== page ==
I loved the concept that the hidden species are the basis for many of our seafaring myths, such as sirens and mermaids. The world of humans is based on the traits that Western culture considers masculine: competition, physical strength, male dominance, and violent behavior. The world of Tethyans is based on what Western culture deems are traditionally feminine traits: cooperation, intuition, emotional strength, and pacifism (the exception is Andromeda, their defense forces). The book accepts this divide without question and makes the two cultures the opposite image of the other. Women are therefore in power in the Tethyan culture. There are also different groups with different missions within the culture, such as the Primals, Progenitors, and Andromeda. Chapters switch between the story of Avery, Beck, and their romance and journey of discovery, and the story of the women of Andromeda, elite female forces keeping the world and environment safe from powerful, wicked men. Each fighter of Andromeda is unique and has her own special powers which are often used against their enemies. I found both storylines interesting.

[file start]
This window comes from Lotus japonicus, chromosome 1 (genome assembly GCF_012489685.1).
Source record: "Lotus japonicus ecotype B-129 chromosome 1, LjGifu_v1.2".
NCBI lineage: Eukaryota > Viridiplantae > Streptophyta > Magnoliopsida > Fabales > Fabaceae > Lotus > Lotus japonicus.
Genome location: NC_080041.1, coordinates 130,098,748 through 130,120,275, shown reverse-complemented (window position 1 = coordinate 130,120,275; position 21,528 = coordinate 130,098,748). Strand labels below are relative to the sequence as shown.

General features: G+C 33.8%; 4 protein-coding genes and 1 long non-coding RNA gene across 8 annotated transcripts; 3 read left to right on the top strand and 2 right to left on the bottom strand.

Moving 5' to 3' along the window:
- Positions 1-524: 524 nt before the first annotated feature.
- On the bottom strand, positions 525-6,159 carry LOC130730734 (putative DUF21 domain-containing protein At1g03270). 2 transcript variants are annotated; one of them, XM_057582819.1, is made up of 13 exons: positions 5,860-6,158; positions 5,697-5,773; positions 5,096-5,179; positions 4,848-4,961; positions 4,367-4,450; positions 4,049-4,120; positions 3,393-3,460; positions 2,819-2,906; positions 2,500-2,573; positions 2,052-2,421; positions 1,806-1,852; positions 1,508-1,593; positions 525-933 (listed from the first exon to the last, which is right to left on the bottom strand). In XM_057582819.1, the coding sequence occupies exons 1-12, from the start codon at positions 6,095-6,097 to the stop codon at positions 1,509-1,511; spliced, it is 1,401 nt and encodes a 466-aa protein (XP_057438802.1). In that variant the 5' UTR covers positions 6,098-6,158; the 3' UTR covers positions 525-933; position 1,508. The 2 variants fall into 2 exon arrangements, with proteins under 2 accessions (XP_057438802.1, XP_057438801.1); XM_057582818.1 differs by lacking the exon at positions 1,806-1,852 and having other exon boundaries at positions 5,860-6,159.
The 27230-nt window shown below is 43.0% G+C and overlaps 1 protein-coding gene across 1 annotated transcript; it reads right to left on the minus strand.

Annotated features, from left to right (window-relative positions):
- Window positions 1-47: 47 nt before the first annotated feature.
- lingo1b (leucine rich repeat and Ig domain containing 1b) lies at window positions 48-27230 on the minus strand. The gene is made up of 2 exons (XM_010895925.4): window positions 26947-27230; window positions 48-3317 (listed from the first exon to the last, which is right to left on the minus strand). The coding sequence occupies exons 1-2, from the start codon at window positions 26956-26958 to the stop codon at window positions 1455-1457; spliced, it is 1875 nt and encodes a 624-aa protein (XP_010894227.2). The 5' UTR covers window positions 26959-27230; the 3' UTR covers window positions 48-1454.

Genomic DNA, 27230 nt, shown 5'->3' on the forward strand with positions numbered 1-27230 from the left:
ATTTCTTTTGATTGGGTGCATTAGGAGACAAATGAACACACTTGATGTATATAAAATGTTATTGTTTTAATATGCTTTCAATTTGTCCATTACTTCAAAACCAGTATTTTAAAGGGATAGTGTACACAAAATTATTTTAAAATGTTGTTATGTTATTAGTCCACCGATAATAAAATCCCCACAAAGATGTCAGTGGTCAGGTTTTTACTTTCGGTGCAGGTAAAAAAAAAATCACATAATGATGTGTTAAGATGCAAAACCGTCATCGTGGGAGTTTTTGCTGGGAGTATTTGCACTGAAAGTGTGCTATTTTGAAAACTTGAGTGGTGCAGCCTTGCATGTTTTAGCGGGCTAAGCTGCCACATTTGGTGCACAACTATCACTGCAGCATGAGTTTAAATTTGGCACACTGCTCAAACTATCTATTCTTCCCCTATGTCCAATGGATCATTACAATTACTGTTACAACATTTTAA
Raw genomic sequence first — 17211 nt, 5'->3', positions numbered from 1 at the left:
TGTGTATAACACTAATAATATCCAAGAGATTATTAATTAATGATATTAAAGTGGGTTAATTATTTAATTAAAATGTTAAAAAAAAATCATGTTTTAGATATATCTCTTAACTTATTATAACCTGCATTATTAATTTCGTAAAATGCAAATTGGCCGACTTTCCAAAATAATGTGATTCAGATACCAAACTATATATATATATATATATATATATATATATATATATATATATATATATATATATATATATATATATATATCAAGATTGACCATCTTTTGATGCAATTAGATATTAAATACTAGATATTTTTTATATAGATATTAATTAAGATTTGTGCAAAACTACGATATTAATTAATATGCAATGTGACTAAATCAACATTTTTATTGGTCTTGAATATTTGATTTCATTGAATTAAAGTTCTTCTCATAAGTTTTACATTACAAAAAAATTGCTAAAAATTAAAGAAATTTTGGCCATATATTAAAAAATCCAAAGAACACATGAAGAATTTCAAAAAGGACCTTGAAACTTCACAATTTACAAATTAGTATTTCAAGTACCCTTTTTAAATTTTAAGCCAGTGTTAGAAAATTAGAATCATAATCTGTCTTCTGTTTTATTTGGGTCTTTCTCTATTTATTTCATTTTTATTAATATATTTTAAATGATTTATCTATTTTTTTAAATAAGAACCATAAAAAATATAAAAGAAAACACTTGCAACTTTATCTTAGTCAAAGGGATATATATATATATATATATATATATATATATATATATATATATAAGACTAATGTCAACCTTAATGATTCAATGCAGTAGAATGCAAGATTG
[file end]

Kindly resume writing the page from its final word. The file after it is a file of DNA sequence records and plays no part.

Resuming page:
One of the things I found surprising was how easily Avery and Beck accepted the Tethyan world in the end after discovering the Tethyans never seem to question what they consider Gaia’s commands. They had reservations earlier, but not at this point, which struck me as odd. Tethyans will give up anything and anyone they must in order to fulfill their mission on behalf of Gaia. This zealotry was a disturbing part of their culture. There were times when I wasn’t sure if what I was reading was primarily a romance or a fantasy novel. It took a while for the two stories to connect and intertwine. By the end, I decided this is a fantasy novel about a woman and a man who incidentally fall in love while finding out they’re part of the Tethyan world and its mission.
Overall, I enjoyed reading Gaia’s Majesty. The Tethyan concept and world was intriguing. I wish there had been more description and exploration of the underwater cities. I would’ve liked to have seen more interaction between the undersea folk and Avery and Beck. Hopefully, this will be explored in the next novel in the series.
Roger has a clean writing style that flows along throughout the story. Not only is the plot given enough attention to detail, but so are the various subplots until coming together in the last few chapters until the story's crescendo. A very well-woven tale, I look forward ti the next installment.